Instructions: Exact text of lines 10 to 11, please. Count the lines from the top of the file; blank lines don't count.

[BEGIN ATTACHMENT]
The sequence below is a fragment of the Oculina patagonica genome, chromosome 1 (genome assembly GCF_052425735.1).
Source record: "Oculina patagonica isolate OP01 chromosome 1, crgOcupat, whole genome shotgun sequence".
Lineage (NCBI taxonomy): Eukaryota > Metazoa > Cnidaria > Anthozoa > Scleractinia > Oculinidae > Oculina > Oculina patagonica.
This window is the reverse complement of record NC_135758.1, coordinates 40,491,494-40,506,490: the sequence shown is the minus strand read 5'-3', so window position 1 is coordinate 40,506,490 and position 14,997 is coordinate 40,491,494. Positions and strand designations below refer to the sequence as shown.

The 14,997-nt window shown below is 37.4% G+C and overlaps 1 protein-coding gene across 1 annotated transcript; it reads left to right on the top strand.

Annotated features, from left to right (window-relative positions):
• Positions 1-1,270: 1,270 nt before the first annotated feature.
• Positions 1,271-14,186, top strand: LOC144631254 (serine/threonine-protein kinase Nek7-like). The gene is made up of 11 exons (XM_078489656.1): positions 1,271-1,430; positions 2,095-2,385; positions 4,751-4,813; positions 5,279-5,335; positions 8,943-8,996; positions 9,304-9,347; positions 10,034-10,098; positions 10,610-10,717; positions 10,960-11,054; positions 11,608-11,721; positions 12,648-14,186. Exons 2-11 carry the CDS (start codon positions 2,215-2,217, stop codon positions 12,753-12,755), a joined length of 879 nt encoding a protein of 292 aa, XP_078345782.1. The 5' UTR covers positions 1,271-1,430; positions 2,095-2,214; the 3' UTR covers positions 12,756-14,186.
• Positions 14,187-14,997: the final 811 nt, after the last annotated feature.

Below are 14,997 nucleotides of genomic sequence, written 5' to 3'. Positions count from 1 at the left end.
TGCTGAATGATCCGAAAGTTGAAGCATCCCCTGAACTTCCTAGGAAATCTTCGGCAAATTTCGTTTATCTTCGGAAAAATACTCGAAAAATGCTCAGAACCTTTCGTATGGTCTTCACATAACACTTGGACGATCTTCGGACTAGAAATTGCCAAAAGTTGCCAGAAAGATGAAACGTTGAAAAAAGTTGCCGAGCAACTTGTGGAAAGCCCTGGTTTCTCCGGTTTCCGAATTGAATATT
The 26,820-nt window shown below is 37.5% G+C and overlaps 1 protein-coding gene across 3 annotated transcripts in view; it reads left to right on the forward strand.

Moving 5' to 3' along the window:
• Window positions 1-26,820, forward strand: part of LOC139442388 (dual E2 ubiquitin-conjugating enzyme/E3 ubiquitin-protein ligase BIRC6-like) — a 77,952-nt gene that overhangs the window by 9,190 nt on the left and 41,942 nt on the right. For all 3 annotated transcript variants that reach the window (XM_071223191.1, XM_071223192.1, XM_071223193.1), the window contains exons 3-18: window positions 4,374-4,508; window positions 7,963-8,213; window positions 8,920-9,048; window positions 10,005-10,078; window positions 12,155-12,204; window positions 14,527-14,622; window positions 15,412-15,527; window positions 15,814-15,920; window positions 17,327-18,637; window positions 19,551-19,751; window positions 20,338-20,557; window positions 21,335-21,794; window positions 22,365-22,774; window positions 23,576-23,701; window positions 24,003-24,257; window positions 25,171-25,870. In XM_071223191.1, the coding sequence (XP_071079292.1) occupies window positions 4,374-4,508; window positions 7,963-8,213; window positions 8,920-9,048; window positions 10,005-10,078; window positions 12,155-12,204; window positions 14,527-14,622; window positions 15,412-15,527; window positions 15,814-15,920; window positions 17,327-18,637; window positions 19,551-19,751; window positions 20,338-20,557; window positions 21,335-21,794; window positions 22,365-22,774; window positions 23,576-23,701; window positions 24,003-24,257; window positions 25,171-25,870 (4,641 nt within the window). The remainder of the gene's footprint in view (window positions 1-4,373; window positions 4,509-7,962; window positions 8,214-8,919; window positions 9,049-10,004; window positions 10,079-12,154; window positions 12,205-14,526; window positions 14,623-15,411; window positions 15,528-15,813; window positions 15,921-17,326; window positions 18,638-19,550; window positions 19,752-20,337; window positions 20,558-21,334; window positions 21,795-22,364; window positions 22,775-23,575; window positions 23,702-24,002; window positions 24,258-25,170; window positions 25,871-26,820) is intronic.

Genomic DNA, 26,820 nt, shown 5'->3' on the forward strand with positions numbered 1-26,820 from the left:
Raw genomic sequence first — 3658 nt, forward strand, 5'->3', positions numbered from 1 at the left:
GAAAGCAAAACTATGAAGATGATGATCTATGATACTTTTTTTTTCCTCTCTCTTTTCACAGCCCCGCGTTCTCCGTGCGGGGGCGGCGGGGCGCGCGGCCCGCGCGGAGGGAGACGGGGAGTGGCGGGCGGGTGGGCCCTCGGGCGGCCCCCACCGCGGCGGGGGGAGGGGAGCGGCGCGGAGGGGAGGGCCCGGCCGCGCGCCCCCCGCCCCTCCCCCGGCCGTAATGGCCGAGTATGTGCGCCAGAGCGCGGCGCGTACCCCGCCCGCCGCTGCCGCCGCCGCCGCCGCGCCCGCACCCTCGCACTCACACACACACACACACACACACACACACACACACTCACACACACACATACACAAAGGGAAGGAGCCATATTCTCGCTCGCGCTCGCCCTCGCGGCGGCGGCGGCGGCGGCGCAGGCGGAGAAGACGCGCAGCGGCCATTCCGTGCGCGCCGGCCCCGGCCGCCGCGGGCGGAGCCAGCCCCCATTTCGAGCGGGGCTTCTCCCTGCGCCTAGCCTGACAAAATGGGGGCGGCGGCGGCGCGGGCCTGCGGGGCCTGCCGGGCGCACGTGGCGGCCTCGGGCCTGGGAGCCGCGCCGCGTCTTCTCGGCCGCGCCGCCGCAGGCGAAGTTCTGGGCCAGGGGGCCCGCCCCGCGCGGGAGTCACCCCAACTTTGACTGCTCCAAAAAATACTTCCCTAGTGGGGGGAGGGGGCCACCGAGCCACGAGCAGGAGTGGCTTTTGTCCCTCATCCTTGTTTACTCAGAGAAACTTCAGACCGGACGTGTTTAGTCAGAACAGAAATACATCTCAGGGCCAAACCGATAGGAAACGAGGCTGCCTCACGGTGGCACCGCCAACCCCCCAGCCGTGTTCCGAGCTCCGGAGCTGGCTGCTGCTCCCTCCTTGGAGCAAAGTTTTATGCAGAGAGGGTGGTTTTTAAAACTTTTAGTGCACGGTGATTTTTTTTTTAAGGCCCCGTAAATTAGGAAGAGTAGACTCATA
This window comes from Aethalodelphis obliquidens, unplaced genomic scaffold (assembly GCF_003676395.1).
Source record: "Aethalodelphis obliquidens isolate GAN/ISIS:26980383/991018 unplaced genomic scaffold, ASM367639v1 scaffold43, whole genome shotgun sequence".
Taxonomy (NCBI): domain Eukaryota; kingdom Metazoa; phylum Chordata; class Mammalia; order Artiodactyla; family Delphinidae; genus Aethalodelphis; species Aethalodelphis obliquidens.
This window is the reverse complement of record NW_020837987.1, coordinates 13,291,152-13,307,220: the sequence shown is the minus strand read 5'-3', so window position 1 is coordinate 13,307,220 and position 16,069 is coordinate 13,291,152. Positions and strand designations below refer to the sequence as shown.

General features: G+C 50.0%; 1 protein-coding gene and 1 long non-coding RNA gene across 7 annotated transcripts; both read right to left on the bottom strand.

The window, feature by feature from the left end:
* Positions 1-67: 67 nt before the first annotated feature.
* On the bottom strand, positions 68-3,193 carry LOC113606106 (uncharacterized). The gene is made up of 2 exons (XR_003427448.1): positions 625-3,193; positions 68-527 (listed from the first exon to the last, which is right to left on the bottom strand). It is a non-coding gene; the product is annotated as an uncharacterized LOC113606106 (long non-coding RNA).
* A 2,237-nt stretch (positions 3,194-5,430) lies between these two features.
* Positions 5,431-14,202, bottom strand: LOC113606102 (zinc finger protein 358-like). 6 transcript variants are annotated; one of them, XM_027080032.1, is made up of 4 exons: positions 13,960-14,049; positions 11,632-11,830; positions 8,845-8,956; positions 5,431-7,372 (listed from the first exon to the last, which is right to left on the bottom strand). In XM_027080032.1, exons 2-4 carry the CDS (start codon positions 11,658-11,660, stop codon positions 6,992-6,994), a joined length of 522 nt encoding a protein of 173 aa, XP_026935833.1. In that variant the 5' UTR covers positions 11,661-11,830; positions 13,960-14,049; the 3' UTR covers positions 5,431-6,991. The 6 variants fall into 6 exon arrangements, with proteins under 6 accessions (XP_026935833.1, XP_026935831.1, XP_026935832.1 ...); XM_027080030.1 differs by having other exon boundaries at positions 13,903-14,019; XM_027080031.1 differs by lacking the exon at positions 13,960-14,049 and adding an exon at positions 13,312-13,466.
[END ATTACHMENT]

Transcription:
Below are 14,997 nucleotides of genomic sequence, written 5' to 3'. Positions count from 1 at the left end.
TGCTGAATGATCCGAAAGTTGAAGCATCCCCTGAACTTCCTAGGAAATCTTCGGCAAATTTCGTTTATCTTCGGAAAAATACTCGAAAAATGCTCAGAACCTTTCGTATGGTCTTCACATAACACTTGGACGATCTTCGGACTAGAAATTGCCAAAAGTTGCCAGAAAGATGAAACGTTGAAAAAAGTTGCCGAGCAACTTGTGGAAAGCCCTGGTTTCTCCGGTTTCCGAATTGAATATT